The Holidays Celebrated In Colonial America

Yom Kippur

{ The 10th of Tishrei, the seventh month of the Hebrew calendar }

  Yom Kippur is the Day of Atonement. It is the day upon which the fate of every person, which was written in either the "Book of Life" or the "Book of Death" during Rosh Hashannah is finally "sealed." As such, Yom Kippur is the holiest day of the year for Jews.

  During the ten days between Rosh Hashannah and Yom Kippur, the "Days of Awe", a Jew has the opportunity to review his or her behavior during the past year, and to seek forgiveness from God. During the evening and day of Yom Kippur, petitions and confessions of guilt are made in public and in private in order to receive absolution from God.

  There are five prayer services conducted during Yom Kippur, as compared to three on a regular day. They consist of Maariv, Shacharit, Musaf, Minchah, and Neilah.

  Maariv, conducted on the eve of Yom Kippur, includes the Kol Nidrei service regarding the annulment of vows and promises.

  Shacharit, conducted on the morning of Yom Kippur, includes the reading from Leviticus and the yizkor memorial service that recalls the deceased and pays homage to our forbears.

  Musaf, includes an account of the yom Kippur temple service.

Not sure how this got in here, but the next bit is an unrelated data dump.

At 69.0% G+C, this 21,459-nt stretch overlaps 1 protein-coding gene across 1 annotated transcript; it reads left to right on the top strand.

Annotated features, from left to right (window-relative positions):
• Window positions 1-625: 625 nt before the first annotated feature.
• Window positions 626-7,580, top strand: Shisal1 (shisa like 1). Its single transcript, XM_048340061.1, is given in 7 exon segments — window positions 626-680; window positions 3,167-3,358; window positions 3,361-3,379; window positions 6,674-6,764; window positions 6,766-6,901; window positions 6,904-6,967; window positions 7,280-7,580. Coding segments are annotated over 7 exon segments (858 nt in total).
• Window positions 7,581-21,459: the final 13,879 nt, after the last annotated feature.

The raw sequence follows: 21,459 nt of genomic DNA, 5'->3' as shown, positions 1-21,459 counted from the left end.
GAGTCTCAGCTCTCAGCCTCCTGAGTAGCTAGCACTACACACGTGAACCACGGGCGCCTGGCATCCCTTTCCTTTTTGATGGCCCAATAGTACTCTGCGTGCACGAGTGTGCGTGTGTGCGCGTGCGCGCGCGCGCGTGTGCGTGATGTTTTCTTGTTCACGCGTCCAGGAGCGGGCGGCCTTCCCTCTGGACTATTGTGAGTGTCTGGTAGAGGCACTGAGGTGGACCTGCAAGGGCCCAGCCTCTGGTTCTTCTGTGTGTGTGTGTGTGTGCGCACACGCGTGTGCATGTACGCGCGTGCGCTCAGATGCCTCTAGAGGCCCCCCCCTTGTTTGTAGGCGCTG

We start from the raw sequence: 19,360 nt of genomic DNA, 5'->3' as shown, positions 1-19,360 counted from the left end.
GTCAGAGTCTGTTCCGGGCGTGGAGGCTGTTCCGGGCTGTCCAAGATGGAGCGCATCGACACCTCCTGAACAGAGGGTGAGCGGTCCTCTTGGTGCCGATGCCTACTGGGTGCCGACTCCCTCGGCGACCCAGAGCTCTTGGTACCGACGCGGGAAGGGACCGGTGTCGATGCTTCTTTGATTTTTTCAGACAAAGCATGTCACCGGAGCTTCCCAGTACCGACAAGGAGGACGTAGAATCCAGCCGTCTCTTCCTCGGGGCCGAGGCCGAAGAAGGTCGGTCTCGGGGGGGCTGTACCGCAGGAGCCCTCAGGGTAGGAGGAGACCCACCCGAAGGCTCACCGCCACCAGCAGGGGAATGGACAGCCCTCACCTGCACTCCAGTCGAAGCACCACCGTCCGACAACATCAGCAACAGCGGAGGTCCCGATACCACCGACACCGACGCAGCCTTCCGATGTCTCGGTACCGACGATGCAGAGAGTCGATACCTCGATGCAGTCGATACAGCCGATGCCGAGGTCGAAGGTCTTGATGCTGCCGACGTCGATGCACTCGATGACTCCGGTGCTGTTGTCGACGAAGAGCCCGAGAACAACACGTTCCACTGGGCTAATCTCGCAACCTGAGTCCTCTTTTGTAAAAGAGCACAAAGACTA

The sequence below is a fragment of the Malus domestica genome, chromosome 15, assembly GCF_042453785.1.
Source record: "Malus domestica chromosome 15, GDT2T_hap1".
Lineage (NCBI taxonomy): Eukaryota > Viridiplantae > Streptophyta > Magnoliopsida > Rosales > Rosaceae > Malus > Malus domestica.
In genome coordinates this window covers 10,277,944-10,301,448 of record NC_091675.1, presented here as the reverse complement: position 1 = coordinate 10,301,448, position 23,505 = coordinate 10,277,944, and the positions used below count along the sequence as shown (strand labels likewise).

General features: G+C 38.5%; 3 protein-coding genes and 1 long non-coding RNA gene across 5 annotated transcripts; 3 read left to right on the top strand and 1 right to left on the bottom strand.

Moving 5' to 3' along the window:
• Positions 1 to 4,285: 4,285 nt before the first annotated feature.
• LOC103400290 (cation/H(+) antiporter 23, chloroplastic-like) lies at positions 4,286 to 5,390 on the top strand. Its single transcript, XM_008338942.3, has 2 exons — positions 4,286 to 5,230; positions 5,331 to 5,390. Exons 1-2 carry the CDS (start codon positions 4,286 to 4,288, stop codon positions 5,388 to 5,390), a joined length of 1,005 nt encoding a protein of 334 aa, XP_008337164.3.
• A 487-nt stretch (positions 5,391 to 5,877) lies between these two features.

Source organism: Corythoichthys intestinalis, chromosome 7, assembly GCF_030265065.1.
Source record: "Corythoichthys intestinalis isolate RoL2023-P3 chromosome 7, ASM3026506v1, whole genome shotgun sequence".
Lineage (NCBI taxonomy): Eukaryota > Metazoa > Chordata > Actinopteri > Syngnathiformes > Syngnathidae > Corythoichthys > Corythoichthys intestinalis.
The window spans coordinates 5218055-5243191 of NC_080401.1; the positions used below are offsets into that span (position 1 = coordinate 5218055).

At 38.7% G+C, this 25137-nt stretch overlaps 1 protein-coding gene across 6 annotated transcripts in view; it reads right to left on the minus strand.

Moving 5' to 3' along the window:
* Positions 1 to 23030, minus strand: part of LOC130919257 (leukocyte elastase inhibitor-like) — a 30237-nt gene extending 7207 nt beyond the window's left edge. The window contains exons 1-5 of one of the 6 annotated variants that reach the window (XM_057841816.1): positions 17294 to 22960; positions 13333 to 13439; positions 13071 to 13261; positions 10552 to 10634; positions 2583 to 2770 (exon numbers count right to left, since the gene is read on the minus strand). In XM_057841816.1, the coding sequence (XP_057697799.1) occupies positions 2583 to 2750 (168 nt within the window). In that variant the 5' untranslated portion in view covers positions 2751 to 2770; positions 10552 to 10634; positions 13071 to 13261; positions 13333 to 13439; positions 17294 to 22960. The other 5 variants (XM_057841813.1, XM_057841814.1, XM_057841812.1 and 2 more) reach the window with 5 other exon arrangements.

Minchah, includes the reading of the Book of Jonah.

  Neilah, conducted at sunset, includes the "closing of the gates" service.

  The Bible, in the book of Leviticus, Chapter twenty-three and Verse twenty-seven, issues a decree that the Day of Atonement is to be observed strictly as a day of rest. In addition, Jewish tradition calls for the following: 1.) No eating or drinking, 2.) No washing or bathing, 3.) No applying of perfumes or lotions upon one's body, 4.) No wearing of leather shoes, and 5.) No engaging in marital relations.

  Jewish men and women participate in the mikveh, or ritual immersion in flowing water on the days before Yom Kippur in order to cleanse themselves completely. (See explanation of the mikveh in the page on Rosh Hashannah.)

  Since there will be fasting during Yom Kippur, two meals are usually eaten in the morning and on the afternoon before the holiday. Although these meals may be festive and larger than normal, they should consist of easily digestible foods, including fish and poultry. The meals often include challah, a braided bread, pieces of which are dipped in honey, and kreplach, small squares of pasta dough folded over ground meat and either boiled or fried.

  The final meal before Yom Kippur is partaken of just before sunset. It is called the seudah hamafseket, or meal of separation. This meal usually includes challah, chicken and soup. As the meal draws to a close and immediately before the fasting begins, the parents will bless the children.